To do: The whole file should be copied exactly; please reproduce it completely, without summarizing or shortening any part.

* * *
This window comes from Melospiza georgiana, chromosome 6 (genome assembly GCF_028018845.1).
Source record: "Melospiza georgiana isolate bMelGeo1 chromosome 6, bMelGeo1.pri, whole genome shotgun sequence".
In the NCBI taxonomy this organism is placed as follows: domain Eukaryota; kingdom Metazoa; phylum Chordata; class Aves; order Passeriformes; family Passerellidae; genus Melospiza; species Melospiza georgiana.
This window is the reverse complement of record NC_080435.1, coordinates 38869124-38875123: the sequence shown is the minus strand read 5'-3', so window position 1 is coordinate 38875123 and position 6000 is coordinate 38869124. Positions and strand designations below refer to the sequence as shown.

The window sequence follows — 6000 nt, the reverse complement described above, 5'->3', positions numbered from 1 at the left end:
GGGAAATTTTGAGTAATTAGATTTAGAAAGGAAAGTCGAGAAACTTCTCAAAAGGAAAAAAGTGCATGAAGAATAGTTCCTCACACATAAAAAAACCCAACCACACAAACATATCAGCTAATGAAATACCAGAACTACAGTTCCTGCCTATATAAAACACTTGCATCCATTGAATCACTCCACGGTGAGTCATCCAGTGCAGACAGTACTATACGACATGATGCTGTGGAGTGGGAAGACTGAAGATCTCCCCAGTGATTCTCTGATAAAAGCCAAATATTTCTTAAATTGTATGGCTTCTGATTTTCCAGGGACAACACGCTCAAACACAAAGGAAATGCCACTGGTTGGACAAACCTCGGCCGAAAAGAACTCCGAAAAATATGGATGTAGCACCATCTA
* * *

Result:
This window comes from Melospiza georgiana, chromosome 6 (genome assembly GCF_028018845.1).
Source record: "Melospiza georgiana isolate bMelGeo1 chromosome 6, bMelGeo1.pri, whole genome shotgun sequence".
In the NCBI taxonomy this organism is placed as follows: domain Eukaryota; kingdom Metazoa; phylum Chordata; class Aves; order Passeriformes; family Passerellidae; genus Melospiza; species Melospiza georgiana.
This window is the reverse complement of record NC_080435.1, coordinates 38869124-38875123: the sequence shown is the minus strand read 5'-3', so window position 1 is coordinate 38875123 and position 6000 is coordinate 38869124. Positions and strand designations below refer to the sequence as shown.

The window sequence follows — 6000 nt, the reverse complement described above, 5'->3', positions numbered from 1 at the left end:
GGGAAATTTTGAGTAATTAGATTTAGAAAGGAAAGTCGAGAAACTTCTCAAAAGGAAAAAAGTGCATGAAGAATAGTTCCTCACACATAAAAAAACCCAACCACACAAACATATCAGCTAATGAAATACCAGAACTACAGTTCCTGCCTATATAAAACACTTGCATCCATTGAATCACTCCACGGTGAGTCATCCAGTGCAGACAGTACTATACGACATGATGCTGTGGAGTGGGAAGACTGAAGATCTCCCCAGTGATTCTCTGATAAAAGCCAAATATTTCTTAAATTGTATGGCTTCTGATTTTCCAGGGACAACACGCTCAAACACAAAGGAAATGCCACTGGTTGGACAAACCTCGGCCGAAAAGAACTCCGAAAAATATGGATGTAGCACCATCTA